You do have some problems with understanding complicated texts and tabbed information.

            I’ll explain, for the brightest…

            Same-sex sexual activity: can one man screw another man?

            Israel: Legal since 1963 de facto; 1988 de jure; UN declaration signatory

            Jordan: Legal since 1951

            USA: Legal nationwide since 2003. + UN decl. sign.

            UK: Legal in England and Wales since 1967 in Scotland since 1981 in Northern Ireland since 1982 + UN decl. sign.

            Recognition of relationships: two man living as a couple?

            Israel: Yes, Unregistered cohabitation.

            Jordan: No.

            USA: Varies by state, not recognized by federal gov’t. (Legal in Colorado, Hawaii, Illinois, New Jersey, Nevada, Oregon, and Wisconsin)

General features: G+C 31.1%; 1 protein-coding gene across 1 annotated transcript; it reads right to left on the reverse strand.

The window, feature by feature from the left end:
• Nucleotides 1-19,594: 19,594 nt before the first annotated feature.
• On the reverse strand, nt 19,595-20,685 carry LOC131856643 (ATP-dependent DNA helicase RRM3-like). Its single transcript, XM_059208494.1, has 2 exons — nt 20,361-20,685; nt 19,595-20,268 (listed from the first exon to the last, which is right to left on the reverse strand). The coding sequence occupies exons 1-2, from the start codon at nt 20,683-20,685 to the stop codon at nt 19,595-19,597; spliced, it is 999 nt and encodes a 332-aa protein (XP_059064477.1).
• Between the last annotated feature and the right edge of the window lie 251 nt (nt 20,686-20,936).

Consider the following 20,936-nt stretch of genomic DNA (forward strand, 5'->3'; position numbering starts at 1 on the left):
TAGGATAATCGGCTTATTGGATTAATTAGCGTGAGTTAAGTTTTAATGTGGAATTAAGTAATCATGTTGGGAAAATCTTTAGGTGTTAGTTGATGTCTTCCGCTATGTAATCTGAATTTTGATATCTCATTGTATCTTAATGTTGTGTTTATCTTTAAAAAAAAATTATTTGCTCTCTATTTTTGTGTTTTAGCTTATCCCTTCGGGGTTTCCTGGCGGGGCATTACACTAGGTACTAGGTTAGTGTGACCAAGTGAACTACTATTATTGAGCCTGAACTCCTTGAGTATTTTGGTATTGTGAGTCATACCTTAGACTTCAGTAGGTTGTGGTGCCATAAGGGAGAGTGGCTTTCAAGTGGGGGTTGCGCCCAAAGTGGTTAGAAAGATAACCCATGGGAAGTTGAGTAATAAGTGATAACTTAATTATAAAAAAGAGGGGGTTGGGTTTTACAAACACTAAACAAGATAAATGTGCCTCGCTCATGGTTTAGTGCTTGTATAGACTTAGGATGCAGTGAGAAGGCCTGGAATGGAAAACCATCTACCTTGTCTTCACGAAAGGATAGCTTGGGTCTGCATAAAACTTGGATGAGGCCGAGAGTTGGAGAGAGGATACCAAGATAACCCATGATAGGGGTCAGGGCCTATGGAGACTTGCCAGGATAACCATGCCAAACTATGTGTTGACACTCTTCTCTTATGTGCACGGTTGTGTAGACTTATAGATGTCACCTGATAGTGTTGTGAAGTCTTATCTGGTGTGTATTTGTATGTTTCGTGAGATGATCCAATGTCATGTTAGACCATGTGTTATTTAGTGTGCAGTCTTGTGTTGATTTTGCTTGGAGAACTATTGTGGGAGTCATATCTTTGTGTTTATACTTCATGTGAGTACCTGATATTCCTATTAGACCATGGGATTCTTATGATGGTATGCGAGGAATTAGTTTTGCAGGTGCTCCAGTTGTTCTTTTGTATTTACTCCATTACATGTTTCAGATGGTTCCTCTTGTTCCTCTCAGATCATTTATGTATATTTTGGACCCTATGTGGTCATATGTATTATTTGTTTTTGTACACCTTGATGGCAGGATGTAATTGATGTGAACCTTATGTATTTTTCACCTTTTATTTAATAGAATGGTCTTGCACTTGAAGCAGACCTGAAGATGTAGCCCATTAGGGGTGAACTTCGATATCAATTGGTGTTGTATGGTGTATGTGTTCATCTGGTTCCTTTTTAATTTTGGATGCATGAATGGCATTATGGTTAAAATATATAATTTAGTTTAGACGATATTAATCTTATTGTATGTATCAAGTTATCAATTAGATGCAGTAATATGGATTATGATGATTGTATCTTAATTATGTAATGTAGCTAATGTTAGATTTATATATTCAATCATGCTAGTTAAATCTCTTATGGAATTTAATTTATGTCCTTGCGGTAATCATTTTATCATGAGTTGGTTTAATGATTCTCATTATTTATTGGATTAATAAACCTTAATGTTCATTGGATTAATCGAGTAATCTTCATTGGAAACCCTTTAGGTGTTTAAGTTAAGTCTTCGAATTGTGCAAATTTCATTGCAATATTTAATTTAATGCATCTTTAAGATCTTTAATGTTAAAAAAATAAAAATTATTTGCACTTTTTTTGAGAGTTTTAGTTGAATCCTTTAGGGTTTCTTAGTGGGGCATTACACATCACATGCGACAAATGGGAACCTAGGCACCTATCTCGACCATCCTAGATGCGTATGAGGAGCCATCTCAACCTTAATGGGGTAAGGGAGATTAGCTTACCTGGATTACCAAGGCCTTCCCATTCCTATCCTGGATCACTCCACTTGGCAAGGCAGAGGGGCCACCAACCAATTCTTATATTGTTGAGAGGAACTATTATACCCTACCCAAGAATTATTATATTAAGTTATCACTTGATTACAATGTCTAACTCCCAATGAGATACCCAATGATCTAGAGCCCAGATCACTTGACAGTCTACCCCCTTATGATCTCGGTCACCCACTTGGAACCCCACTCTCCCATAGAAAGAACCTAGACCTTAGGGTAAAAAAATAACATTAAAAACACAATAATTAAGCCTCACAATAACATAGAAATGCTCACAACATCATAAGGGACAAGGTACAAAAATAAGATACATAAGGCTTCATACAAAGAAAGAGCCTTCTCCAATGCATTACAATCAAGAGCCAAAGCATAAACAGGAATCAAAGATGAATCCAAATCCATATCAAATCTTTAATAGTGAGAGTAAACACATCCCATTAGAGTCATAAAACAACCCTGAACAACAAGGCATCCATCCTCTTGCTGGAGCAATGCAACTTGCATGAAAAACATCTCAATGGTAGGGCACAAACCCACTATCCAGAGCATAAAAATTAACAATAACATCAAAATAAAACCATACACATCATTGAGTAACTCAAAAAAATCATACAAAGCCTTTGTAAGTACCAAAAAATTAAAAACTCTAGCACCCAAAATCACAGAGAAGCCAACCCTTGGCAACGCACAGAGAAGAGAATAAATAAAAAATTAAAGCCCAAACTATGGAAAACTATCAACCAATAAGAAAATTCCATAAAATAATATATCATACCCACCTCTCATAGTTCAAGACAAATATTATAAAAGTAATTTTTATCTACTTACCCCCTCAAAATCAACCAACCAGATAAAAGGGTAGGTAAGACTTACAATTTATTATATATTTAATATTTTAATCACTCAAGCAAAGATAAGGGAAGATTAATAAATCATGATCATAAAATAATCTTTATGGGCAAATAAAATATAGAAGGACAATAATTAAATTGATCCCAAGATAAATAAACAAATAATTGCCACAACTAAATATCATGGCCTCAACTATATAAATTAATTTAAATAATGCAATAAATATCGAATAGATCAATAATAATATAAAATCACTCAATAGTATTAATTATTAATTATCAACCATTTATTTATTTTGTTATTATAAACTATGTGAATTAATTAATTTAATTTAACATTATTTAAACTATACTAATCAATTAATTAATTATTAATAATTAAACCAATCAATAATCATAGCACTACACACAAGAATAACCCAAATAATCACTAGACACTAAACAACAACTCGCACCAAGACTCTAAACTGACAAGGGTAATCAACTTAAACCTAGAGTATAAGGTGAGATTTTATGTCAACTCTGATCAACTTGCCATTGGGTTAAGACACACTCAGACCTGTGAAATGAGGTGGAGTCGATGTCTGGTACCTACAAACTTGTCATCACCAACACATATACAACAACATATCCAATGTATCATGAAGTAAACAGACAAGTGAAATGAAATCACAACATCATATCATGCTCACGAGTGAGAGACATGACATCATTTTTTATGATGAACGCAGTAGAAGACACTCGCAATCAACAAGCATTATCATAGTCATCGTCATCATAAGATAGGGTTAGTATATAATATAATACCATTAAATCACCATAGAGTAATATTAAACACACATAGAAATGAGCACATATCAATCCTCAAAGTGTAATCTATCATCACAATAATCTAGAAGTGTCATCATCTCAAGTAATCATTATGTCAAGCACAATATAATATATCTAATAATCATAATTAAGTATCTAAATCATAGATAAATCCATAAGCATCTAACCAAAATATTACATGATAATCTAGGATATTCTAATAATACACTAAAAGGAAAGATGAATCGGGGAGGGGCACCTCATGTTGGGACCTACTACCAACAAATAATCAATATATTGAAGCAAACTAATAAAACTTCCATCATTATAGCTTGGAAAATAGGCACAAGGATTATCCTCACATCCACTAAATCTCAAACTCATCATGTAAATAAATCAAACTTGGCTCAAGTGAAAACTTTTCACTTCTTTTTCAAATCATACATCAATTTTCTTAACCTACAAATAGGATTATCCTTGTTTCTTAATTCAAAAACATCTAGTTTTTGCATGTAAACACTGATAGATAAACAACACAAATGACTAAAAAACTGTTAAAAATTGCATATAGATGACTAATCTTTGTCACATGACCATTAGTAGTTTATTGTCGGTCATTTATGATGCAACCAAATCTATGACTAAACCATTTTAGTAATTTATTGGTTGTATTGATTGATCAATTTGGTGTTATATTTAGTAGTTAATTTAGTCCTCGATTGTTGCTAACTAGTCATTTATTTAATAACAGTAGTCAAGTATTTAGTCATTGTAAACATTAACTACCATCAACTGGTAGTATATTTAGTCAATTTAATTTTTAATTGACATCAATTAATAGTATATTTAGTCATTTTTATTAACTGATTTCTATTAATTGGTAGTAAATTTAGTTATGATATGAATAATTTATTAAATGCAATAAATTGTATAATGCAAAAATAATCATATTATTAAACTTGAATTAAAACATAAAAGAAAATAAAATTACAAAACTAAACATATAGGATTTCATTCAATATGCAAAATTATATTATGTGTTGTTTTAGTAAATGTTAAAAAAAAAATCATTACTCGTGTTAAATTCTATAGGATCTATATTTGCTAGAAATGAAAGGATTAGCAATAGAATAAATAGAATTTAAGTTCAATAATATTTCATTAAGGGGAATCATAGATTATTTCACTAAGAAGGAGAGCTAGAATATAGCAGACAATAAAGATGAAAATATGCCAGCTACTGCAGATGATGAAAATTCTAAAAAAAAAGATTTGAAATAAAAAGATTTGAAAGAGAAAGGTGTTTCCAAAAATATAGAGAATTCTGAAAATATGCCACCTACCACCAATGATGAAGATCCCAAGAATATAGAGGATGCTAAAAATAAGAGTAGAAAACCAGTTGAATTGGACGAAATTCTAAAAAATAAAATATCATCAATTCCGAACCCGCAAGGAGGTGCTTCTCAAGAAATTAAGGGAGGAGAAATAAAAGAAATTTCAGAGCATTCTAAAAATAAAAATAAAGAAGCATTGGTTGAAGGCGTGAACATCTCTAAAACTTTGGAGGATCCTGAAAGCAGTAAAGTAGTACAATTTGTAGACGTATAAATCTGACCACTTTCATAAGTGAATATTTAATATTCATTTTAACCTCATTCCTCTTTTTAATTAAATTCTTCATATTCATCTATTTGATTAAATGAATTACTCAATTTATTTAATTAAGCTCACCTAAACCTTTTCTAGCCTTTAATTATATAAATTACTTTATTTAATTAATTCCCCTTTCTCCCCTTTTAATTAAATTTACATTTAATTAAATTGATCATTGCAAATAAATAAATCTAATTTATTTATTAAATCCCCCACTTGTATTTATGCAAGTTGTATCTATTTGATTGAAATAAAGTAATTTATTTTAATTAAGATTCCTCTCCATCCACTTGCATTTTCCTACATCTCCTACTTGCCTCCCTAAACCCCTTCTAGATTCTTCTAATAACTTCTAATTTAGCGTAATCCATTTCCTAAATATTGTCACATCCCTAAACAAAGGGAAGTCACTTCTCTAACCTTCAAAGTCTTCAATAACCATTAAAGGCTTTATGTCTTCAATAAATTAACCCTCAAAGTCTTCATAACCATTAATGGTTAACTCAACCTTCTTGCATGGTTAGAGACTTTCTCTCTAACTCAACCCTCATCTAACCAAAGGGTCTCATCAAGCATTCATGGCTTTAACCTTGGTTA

UK: Civil partnership since 2005

            Same-sex marriage: one man marriying another man?

            Israel: Yes, cannot be performed in the country, but foreign same-sex marriages are recognised

            Jordan: No.

            USA: Varies by state, recognized by federal gov’t. (Legal in California, Connecticut, Delaware, Iowa, Maine, Maryland, Massachusetts, Minnesota, New Hampshire, New York, Rhode Island, Vermont, Washington and in the District of Columbia)

            UK: Yes, Legislation enacted by Royal Assent in England and Wales on 17th July 2013; Pending
            in Scotland for 2014; Illegal in Northern Ireland

            Same-sex adoption: two man adopting a child?

            Israel: Yes, step adoptions prohibited.

            Jordan: No.

            USA: Single gay persons may adopt, laws on couples vary by state

            UK: in England and Wales since 2005, in Scotland since 2009, Illegal in Northern Ireland, pending judicial review